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home : columns : dear harriette November 21, 2017

   
10/19/2017 8:54:00 AM
Checking the legitimacy of charities

DEAR HARRIETTE: I was asked to give gently used clothing to a clothing drive for victims of the hurricanes that have occurred in recent weeks. I am so happy to help, and I gathered everything my family and I could give away.  

I was a little concerned because I saw a news report that said that sending "stuff" was not good because it was hard for people to receive it. The woman in charge of the drive promised she could make it happen. She also showed me the website of the organization she is working with that has a high charity rating. I just want to make sure this is legit. What should I do? -- For Those in Need, Chicago

DEAR FOR THOSE IN NEED: It is true that sending clothing and food items can be tricky for certain parts of the world that are surviving disasters. I also have seen reports that show food rotting at drop-off points and clothing seemingly dumped and discarded. It is also true that some organizations have figured out distribution systems to make it possible to get these items directly to the people.  

You should go to the charity's website to learn who they are and how they care for people -- for this crisis and in the past. Also, you can look at Charity Navigator (charitynavigator.org), an organization that closely checks to ensure the financial health and transparency of charities and ranks them accordingly. This will help you assess whether your donations will get to their destination.

DEAR HARRIETTE: My teenage daughter and her best friend often spend time together after school. I got word from a friend that he saw them walking in a busy commercial neighborhood, and he was worried about them.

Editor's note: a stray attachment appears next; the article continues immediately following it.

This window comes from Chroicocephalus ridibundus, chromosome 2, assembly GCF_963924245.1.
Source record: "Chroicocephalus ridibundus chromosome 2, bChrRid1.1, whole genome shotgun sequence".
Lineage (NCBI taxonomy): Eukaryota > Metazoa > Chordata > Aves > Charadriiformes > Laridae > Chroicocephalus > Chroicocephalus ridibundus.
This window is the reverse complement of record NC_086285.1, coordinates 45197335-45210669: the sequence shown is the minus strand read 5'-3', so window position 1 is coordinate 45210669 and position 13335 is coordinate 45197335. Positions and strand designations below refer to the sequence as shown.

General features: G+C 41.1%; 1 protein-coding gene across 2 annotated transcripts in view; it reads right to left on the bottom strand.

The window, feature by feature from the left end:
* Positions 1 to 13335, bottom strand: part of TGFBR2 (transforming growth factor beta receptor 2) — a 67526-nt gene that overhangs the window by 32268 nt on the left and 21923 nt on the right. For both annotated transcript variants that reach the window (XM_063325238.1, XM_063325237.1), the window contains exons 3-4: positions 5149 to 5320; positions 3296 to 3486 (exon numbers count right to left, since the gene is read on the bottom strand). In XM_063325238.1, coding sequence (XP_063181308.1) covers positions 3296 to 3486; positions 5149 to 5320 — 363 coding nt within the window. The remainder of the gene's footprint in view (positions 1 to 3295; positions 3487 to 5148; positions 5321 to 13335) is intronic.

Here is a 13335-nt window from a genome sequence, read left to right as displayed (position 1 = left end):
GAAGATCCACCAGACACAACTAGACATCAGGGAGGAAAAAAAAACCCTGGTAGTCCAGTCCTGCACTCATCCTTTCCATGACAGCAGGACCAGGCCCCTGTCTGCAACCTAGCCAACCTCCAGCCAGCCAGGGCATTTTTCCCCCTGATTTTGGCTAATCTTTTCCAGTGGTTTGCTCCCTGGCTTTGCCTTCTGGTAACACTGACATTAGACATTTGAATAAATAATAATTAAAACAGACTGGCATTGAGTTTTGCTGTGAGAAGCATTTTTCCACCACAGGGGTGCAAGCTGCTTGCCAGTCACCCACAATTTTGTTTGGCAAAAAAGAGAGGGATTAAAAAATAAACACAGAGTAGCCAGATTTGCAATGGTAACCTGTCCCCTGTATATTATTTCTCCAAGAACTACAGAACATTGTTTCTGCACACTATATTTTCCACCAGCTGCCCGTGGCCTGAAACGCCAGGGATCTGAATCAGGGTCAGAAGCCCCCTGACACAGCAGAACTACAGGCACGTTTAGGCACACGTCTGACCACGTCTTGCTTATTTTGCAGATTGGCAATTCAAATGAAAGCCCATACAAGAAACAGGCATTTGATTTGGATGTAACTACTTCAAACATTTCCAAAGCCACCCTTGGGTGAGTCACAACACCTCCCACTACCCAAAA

He said they looked innocent, but he was sure young men would be interested in them because they looked provocative, even though he said they weren't necessarily dressed in a sexy way. He said, as a guy, he  knows how guys can look at innocent girls like that. He told me he didn't speak to them and might not have told me, but since I ran into him he thought I should know.  

How can I handle this situation? I know my daughter has to grow up, and I am figuring out how to protect her and to let her have some independence. -- In the Balance, Manhattan, New York

DEAR IN THE BALANCE: Your job is to constantly teach your daughter how to protect herself as she is growing up. She should always be mindful of her surroundings, and -- as she is doing -- it is best to travel at least in pairs.

For your friend, ask him to speak to her whenever he sees her so she knows someone who cares about her is looking out for her. Ask him to tell you whenever he sees her. Then when you tell her she will realize, as the old folks used to say, you do have eyes in the back of your head. We need a village to help protect and raise our children to keep them safe.

(Harriette Cole is a lifestylist and founder of DREAMLEAPERS, an initiative to help people access and activate their dreams. You can send questions to askharriette@harriettecole.com or c/o Andrews McMeel Syndication, 1130 Walnut St., Kansas City, MO 64106.)





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